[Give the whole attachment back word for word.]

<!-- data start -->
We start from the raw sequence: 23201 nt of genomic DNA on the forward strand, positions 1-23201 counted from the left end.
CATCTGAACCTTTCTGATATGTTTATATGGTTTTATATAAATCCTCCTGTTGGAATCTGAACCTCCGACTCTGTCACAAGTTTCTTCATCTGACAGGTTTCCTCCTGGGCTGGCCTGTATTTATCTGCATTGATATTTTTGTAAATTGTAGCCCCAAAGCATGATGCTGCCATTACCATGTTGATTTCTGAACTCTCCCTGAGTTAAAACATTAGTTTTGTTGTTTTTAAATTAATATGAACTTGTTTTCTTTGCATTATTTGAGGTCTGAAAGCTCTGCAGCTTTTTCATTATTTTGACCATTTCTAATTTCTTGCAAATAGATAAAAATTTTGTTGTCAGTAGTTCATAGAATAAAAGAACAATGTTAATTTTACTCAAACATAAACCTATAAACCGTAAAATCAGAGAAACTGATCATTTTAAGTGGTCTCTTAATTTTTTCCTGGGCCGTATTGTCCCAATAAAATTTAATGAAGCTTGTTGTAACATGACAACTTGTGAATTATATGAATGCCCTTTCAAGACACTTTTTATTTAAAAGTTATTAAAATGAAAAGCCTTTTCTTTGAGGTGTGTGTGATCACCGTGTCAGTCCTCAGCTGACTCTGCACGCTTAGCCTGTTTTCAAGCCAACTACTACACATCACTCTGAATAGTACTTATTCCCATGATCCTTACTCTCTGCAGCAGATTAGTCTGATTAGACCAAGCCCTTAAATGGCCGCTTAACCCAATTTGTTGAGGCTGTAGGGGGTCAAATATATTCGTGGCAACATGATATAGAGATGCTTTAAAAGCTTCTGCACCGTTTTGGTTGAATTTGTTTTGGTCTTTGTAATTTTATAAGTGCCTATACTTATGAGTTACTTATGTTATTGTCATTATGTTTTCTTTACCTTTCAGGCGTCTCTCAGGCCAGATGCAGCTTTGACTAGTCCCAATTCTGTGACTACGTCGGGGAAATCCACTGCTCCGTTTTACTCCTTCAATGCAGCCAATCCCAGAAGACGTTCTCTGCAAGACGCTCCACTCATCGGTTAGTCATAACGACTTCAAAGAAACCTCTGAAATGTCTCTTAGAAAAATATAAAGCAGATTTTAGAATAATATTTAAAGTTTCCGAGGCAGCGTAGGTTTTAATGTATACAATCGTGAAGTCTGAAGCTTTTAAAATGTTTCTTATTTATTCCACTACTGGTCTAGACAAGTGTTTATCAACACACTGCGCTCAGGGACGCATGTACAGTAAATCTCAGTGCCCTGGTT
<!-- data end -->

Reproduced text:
We start from the raw sequence: 23201 nt of genomic DNA on the forward strand, positions 1-23201 counted from the left end.
CATCTGAACCTTTCTGATATGTTTATATGGTTTTATATAAATCCTCCTGTTGGAATCTGAACCTCCGACTCTGTCACAAGTTTCTTCATCTGACAGGTTTCCTCCTGGGCTGGCCTGTATTTATCTGCATTGATATTTTTGTAAATTGTAGCCCCAAAGCATGATGCTGCCATTACCATGTTGATTTCTGAACTCTCCCTGAGTTAAAACATTAGTTTTGTTGTTTTTAAATTAATATGAACTTGTTTTCTTTGCATTATTTGAGGTCTGAAAGCTCTGCAGCTTTTTCATTATTTTGACCATTTCTAATTTCTTGCAAATAGATAAAAATTTTGTTGTCAGTAGTTCATAGAATAAAAGAACAATGTTAATTTTACTCAAACATAAACCTATAAACCGTAAAATCAGAGAAACTGATCATTTTAAGTGGTCTCTTAATTTTTTCCTGGGCCGTATTGTCCCAATAAAATTTAATGAAGCTTGTTGTAACATGACAACTTGTGAATTATATGAATGCCCTTTCAAGACACTTTTTATTTAAAAGTTATTAAAATGAAAAGCCTTTTCTTTGAGGTGTGTGTGATCACCGTGTCAGTCCTCAGCTGACTCTGCACGCTTAGCCTGTTTTCAAGCCAACTACTACACATCACTCTGAATAGTACTTATTCCCATGATCCTTACTCTCTGCAGCAGATTAGTCTGATTAGACCAAGCCCTTAAATGGCCGCTTAACCCAATTTGTTGAGGCTGTAGGGGGTCAAATATATTCGTGGCAACATGATATAGAGATGCTTTAAAAGCTTCTGCACCGTTTTGGTTGAATTTGTTTTGGTCTTTGTAATTTTATAAGTGCCTATACTTATGAGTTACTTATGTTATTGTCATTATGTTTTCTTTACCTTTCAGGCGTCTCTCAGGCCAGATGCAGCTTTGACTAGTCCCAATTCTGTGACTACGTCGGGGAAATCCACTGCTCCGTTTTACTCCTTCAATGCAGCCAATCCCAGAAGACGTTCTCTGCAAGACGCTCCACTCATCGGTTAGTCATAACGACTTCAAAGAAACCTCTGAAATGTCTCTTAGAAAAATATAAAGCAGATTTTAGAATAATATTTAAAGTTTCCGAGGCAGCGTAGGTTTTAATGTATACAATCGTGAAGTCTGAAGCTTTTAAAATGTTTCTTATTTATTCCACTACTGGTCTAGACAAGTGTTTATCAACACACTGCGCTCAGGGACGCATGTACAGTAAATCTCAGTGCCCTGGTT